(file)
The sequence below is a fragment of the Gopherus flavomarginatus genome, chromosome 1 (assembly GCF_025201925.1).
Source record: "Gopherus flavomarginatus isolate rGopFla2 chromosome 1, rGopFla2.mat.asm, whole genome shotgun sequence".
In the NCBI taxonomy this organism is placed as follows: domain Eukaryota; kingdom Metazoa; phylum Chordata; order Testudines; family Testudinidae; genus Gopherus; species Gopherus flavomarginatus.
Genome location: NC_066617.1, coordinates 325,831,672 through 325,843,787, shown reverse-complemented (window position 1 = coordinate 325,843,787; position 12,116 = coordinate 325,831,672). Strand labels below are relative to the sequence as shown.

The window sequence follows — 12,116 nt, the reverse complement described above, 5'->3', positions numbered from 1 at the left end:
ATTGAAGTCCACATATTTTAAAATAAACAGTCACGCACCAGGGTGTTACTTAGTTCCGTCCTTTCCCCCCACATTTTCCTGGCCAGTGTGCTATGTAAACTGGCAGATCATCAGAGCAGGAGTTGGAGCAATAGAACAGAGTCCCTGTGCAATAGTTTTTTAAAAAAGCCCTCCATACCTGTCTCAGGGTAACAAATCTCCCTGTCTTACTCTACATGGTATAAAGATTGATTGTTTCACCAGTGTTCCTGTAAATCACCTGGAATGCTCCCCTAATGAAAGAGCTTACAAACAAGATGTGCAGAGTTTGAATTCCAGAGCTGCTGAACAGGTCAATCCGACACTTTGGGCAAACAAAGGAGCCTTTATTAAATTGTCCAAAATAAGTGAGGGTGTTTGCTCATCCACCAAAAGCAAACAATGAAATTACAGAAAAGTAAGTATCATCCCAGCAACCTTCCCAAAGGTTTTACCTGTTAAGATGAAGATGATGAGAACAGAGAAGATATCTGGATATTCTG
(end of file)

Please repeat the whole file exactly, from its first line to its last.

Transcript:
The sequence below is a fragment of the Gopherus flavomarginatus genome, chromosome 1 (assembly GCF_025201925.1).
Source record: "Gopherus flavomarginatus isolate rGopFla2 chromosome 1, rGopFla2.mat.asm, whole genome shotgun sequence".
In the NCBI taxonomy this organism is placed as follows: domain Eukaryota; kingdom Metazoa; phylum Chordata; order Testudines; family Testudinidae; genus Gopherus; species Gopherus flavomarginatus.
Genome location: NC_066617.1, coordinates 325,831,672 through 325,843,787, shown reverse-complemented (window position 1 = coordinate 325,843,787; position 12,116 = coordinate 325,831,672). Strand labels below are relative to the sequence as shown.

The window sequence follows — 12,116 nt, the reverse complement described above, 5'->3', positions numbered from 1 at the left end:
ATTGAAGTCCACATATTTTAAAATAAACAGTCACGCACCAGGGTGTTACTTAGTTCCGTCCTTTCCCCCCACATTTTCCTGGCCAGTGTGCTATGTAAACTGGCAGATCATCAGAGCAGGAGTTGGAGCAATAGAACAGAGTCCCTGTGCAATAGTTTTTTAAAAAAGCCCTCCATACCTGTCTCAGGGTAACAAATCTCCCTGTCTTACTCTACATGGTATAAAGATTGATTGTTTCACCAGTGTTCCTGTAAATCACCTGGAATGCTCCCCTAATGAAAGAGCTTACAAACAAGATGTGCAGAGTTTGAATTCCAGAGCTGCTGAACAGGTCAATCCGACACTTTGGGCAAACAAAGGAGCCTTTATTAAATTGTCCAAAATAAGTGAGGGTGTTTGCTCATCCACCAAAAGCAAACAATGAAATTACAGAAAAGTAAGTATCATCCCAGCAACCTTCCCAAAGGTTTTACCTGTTAAGATGAAGATGATGAGAACAGAGAAGATATCTGGATATTCTG